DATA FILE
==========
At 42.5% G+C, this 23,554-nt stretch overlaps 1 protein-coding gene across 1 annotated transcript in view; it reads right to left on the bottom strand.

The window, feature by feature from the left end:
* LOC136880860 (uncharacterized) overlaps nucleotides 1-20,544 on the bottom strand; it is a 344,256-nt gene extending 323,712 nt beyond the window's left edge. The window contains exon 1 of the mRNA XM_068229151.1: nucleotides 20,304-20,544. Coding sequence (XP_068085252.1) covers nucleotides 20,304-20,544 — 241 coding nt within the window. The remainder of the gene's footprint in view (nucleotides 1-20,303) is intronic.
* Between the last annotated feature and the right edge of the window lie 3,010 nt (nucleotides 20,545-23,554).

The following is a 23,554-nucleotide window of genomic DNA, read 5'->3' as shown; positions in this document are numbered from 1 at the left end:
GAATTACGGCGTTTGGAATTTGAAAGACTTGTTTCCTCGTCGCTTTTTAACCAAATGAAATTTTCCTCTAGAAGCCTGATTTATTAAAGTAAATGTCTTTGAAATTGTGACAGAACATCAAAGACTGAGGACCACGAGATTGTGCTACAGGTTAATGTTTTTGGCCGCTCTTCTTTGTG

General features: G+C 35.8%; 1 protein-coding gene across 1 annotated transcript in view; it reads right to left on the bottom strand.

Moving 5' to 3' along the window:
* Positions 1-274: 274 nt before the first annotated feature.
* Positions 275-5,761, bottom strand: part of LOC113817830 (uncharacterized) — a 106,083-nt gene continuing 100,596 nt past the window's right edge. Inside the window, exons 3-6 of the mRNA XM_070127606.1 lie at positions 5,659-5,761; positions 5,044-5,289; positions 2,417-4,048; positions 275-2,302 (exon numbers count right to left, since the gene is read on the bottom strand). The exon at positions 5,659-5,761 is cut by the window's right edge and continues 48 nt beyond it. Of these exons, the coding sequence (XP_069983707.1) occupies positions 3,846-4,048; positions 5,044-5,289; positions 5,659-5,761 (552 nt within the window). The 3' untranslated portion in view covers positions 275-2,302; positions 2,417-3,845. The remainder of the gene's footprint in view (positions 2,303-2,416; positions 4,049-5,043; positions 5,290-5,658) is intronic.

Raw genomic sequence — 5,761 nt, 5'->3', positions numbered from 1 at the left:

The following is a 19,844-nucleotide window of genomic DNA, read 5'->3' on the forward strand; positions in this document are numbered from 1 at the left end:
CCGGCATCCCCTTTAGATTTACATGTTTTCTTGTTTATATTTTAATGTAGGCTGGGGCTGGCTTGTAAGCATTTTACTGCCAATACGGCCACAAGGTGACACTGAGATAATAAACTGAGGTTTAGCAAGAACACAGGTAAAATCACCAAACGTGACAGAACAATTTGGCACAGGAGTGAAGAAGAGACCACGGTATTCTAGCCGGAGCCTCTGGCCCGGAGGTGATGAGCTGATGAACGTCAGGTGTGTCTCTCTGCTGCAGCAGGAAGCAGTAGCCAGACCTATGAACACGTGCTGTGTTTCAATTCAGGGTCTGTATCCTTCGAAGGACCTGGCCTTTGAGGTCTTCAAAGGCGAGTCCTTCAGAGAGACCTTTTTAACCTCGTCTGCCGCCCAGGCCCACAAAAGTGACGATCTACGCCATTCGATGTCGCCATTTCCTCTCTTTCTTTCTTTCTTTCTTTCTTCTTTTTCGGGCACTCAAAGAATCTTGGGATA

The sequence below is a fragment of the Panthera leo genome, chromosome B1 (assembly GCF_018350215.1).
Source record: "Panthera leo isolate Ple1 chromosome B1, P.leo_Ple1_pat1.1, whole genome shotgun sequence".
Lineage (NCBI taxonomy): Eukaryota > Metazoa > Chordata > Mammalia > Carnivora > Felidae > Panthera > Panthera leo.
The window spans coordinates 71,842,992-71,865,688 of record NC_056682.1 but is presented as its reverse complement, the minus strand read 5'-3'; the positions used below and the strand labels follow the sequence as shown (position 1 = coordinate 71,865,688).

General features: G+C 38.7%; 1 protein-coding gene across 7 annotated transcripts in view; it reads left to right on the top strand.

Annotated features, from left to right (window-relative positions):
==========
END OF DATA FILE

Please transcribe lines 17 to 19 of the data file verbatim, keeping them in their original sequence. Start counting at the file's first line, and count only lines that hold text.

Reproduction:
The window spans coordinates 71,842,992-71,865,688 of record NC_056682.1 but is presented as its reverse complement, the minus strand read 5'-3'; the positions used below and the strand labels follow the sequence as shown (position 1 = coordinate 71,865,688).

General features: G+C 38.7%; 1 protein-coding gene across 7 annotated transcripts in view; it reads left to right on the top strand.

Annotated features, from left to right (window-relative positions):